The talks should focus on the dispute over the Diaoyu Islands and their adjacent islets and the corresponding institutional arrangement. China should emphasize its indisputable sovereignty over the Diaoyu Islands, make efforts to weaken Japan's control and management over the region and then seek joint exploitation of resources in and around the area.

As for resource development in the East China Sea, if Tokyo does not reach a compromise on the Diaoyu Islands, Beijing could set a relatively high bar for joint development in the Chunxiao fields.

To end the disputes over island ownership and demarcation of maritime boundaries with ASEAN member states, China needs to negotiate with the contenders under the principle and spirit of the Declaration on the Conduct of Parties in the South China Sea. The declaration says all parties should initiate friendly dialogue, promote the settlement of territorial and jurisdiction disputes through peaceful means and oppose the threat or use of force.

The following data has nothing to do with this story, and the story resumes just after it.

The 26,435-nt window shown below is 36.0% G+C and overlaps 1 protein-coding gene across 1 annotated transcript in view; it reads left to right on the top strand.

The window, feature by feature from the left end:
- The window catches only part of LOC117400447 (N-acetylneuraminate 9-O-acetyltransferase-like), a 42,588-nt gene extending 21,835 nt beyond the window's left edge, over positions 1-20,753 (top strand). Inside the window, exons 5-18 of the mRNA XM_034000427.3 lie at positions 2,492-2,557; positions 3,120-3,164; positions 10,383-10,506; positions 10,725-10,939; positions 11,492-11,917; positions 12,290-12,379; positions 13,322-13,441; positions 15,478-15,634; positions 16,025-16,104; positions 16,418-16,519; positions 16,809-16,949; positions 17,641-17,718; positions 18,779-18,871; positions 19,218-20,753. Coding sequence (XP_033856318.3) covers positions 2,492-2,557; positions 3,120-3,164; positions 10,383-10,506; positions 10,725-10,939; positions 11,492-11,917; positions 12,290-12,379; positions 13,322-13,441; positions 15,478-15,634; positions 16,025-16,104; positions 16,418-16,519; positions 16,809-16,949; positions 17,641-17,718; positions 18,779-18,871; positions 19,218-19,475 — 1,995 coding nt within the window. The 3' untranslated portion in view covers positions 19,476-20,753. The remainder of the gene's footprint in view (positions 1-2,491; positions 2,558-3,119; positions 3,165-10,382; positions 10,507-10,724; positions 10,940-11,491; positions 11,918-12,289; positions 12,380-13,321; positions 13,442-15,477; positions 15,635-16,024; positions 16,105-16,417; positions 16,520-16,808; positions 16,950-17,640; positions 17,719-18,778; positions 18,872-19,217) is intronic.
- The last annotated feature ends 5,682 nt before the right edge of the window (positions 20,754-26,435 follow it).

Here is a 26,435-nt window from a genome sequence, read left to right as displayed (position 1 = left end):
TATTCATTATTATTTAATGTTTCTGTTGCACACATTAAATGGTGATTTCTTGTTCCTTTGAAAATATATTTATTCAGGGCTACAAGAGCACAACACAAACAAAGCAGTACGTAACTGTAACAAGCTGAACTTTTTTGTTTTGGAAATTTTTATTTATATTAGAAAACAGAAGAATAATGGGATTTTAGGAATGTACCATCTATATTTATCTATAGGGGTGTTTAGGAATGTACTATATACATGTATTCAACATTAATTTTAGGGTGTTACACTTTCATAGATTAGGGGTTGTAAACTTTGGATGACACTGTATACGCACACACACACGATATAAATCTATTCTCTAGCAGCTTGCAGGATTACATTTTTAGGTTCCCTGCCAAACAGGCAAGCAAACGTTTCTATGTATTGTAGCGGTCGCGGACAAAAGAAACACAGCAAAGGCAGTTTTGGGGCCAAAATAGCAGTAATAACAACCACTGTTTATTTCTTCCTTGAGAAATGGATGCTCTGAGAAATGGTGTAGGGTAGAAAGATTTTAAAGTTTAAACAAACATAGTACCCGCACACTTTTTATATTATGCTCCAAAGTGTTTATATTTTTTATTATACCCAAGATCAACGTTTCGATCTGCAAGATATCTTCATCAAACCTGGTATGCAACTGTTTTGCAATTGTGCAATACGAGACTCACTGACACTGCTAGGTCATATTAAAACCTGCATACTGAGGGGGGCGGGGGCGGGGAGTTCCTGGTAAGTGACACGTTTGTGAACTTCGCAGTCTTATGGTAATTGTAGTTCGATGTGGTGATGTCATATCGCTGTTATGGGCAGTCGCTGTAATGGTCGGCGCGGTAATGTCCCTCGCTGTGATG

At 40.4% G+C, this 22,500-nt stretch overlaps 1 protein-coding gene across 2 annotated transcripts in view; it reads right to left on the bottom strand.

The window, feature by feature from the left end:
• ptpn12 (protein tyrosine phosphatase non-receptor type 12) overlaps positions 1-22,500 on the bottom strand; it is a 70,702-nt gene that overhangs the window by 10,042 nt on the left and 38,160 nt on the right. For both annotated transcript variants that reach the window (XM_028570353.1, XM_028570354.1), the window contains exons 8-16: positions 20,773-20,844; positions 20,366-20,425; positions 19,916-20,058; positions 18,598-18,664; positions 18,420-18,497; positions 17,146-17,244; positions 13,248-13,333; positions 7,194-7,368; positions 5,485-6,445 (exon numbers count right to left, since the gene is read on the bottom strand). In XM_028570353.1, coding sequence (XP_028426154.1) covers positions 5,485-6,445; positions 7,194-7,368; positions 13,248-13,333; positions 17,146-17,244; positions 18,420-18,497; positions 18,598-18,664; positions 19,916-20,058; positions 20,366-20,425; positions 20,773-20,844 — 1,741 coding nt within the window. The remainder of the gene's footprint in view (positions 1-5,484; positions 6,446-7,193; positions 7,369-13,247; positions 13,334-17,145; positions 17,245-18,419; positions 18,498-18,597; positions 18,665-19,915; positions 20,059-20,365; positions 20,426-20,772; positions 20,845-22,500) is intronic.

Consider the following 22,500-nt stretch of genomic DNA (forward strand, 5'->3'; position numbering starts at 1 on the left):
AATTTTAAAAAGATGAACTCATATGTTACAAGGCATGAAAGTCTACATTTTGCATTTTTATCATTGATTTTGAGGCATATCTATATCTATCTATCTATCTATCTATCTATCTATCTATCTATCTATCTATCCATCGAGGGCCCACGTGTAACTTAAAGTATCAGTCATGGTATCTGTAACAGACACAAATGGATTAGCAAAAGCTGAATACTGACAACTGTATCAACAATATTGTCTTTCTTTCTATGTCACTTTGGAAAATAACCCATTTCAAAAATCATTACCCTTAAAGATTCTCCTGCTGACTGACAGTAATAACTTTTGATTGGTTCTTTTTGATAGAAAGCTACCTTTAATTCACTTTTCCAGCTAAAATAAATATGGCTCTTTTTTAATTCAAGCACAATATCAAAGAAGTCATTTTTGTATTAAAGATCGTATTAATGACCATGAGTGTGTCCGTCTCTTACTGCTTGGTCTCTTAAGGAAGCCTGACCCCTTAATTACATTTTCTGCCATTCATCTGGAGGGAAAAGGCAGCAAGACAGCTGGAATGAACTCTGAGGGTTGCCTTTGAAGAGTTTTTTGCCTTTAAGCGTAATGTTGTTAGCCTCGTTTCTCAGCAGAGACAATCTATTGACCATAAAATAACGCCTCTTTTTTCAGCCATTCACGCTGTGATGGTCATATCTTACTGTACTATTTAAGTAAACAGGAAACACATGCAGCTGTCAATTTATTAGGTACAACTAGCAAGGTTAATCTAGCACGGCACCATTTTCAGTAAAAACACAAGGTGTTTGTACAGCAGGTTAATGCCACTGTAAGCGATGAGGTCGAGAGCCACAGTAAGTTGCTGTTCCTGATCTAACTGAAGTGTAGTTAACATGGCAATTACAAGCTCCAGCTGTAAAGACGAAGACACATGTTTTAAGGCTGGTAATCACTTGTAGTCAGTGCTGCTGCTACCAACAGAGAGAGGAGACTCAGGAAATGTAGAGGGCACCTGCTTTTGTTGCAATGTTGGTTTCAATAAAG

In addition, the parties involved have to exercise restraint by not making the dispute more complicated or let it harm regional peace and stability. They should build mutual trust, make efforts to discuss and promote cooperation, and hold dialogues to settle the disputes peacefully.

Generally speaking, the above propositions and principles do not comply with only the objectives of the Charter of the United Nations, the United Nations Convention on the Law of the Sea and other international laws, but also the current international developmental trends.

It is important to settle disputes through dialogues on the basis of equality and cooperation. For example, the countries with interests in the South China Sea could freeze their disputes to prevent them from deteriorating further.

On the disputes over freedom of navigation in the South China Sea's exclusive economic zone, China should reach an understanding with other countries through dialogue. China should declare that it welcomes the United States to continue playing an active role in the Asia-Pacific region as long as Washington does not impede upon the region's interests.